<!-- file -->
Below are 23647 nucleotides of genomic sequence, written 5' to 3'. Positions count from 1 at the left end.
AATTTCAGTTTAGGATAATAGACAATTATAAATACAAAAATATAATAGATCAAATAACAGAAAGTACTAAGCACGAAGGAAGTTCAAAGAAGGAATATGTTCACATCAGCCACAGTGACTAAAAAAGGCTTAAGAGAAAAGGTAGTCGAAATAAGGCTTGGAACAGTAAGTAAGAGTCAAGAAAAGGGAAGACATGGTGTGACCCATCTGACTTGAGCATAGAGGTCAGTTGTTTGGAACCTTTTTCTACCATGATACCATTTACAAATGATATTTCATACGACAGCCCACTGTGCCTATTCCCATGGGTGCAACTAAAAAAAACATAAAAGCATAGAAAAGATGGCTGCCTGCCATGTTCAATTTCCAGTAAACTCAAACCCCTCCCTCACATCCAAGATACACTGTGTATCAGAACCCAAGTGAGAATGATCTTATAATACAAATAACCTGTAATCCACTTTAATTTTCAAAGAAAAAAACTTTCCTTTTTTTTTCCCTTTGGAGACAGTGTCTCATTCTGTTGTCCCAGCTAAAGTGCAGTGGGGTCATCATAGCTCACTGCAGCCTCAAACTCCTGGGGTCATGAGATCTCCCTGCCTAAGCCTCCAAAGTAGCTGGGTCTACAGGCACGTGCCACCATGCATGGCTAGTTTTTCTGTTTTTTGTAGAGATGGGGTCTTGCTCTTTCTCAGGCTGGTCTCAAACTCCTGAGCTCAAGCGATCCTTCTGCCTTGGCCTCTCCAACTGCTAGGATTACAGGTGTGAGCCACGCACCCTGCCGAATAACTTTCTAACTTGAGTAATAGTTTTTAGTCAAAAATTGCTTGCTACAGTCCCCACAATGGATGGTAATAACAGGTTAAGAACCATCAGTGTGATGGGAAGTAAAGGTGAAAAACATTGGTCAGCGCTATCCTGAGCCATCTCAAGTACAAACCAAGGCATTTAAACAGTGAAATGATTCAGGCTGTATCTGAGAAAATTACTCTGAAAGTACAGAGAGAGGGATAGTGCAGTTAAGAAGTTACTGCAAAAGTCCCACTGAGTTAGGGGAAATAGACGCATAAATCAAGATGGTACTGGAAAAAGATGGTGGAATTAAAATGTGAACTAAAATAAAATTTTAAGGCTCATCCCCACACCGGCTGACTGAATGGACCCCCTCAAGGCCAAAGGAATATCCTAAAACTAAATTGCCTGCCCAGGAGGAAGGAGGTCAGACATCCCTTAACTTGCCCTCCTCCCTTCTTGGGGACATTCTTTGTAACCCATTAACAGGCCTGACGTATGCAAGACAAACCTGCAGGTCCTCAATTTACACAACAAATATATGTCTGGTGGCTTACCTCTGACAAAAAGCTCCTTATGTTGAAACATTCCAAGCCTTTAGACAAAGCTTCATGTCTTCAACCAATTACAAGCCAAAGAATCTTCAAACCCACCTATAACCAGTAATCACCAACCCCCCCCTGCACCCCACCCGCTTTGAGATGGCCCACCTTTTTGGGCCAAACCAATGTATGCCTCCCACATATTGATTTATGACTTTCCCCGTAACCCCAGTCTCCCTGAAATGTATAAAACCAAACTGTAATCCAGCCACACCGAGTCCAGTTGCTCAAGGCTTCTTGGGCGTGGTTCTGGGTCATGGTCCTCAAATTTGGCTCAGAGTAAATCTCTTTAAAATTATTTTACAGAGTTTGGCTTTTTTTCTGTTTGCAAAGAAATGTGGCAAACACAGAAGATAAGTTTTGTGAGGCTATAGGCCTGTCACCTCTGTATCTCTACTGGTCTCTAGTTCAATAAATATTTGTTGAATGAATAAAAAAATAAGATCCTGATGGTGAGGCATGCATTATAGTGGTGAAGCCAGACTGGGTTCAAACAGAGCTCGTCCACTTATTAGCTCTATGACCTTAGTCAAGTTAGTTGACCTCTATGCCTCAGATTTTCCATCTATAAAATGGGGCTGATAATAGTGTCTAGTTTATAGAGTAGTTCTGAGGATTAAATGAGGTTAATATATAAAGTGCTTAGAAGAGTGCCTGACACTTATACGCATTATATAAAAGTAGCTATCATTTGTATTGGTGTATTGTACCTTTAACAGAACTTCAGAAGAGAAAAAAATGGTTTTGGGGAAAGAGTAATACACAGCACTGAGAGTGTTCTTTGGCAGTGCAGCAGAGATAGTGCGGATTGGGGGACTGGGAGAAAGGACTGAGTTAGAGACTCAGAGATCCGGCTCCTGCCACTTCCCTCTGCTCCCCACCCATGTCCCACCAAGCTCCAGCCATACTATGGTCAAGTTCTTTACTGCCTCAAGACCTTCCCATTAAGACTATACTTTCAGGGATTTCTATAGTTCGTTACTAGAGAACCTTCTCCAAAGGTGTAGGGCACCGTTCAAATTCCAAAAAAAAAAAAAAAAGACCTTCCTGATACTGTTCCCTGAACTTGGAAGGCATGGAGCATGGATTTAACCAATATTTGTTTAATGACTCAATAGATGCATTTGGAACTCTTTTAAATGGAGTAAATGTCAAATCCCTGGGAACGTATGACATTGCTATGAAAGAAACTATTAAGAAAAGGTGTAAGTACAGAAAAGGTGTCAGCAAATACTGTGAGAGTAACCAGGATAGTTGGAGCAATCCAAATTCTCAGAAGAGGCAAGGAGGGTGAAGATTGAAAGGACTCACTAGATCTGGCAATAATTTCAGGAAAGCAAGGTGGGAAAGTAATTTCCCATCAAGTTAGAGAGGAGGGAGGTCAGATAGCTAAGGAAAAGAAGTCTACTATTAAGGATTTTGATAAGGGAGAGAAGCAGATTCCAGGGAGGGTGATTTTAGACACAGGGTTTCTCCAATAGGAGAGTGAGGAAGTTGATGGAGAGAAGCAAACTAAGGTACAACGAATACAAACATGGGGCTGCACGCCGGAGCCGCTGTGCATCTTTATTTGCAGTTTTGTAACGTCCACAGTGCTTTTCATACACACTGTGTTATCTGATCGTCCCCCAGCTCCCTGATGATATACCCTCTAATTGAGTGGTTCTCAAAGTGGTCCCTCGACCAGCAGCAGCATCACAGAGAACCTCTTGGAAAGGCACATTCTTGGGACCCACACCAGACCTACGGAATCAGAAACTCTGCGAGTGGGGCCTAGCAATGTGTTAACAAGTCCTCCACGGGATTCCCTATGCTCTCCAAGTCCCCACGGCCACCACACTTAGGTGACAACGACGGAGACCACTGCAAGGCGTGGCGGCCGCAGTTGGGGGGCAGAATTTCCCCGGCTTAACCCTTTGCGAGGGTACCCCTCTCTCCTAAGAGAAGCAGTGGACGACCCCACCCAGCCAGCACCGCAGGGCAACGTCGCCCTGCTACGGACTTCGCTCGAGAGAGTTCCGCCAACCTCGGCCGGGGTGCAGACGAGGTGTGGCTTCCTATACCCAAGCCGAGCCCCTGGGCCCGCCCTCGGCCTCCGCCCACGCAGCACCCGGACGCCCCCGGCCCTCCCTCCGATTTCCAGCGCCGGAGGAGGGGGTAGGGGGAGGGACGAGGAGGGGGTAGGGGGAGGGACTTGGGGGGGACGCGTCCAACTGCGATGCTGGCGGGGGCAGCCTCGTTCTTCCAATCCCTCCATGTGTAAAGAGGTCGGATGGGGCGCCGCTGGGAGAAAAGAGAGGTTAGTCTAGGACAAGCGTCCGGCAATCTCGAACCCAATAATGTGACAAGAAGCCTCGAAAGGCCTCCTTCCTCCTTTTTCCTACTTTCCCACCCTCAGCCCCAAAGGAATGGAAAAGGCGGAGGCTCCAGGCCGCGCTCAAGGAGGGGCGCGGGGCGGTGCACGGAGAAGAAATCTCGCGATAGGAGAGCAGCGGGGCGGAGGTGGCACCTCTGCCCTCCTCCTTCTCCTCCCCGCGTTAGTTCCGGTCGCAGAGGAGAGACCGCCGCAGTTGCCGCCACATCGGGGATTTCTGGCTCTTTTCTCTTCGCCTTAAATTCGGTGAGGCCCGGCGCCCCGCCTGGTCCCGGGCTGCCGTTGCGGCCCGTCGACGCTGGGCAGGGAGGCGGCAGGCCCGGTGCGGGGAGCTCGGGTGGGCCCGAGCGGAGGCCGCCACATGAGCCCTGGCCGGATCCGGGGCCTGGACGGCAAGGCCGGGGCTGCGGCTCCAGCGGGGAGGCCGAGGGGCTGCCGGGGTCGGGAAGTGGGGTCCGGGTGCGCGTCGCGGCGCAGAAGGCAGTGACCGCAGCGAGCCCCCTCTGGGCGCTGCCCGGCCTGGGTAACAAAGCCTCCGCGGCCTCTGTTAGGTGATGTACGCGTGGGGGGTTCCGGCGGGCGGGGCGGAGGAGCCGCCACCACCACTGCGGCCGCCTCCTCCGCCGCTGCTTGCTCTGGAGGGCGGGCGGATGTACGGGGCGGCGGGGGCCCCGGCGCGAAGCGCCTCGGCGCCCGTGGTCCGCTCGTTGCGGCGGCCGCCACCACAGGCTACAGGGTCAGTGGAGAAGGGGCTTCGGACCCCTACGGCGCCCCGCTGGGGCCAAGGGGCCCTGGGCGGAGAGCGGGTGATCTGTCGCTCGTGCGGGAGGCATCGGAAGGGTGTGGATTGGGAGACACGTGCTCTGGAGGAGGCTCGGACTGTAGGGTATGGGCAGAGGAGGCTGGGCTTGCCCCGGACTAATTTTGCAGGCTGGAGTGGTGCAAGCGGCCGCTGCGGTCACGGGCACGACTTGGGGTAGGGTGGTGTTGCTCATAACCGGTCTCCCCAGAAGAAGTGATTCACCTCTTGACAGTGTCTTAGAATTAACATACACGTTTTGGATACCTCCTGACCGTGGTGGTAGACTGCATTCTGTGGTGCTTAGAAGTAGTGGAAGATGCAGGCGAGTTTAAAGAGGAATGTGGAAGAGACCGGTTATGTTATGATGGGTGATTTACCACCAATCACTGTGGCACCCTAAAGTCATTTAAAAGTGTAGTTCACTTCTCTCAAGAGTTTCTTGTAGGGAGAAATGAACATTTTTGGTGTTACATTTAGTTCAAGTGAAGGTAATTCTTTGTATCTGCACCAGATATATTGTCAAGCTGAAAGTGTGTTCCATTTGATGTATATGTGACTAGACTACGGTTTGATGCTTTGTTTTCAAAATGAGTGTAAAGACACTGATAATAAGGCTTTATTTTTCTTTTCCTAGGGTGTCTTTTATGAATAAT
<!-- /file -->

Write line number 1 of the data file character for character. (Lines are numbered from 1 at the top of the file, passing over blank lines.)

Below are 23647 nucleotides of genomic sequence, written 5' to 3'. Positions count from 1 at the left end.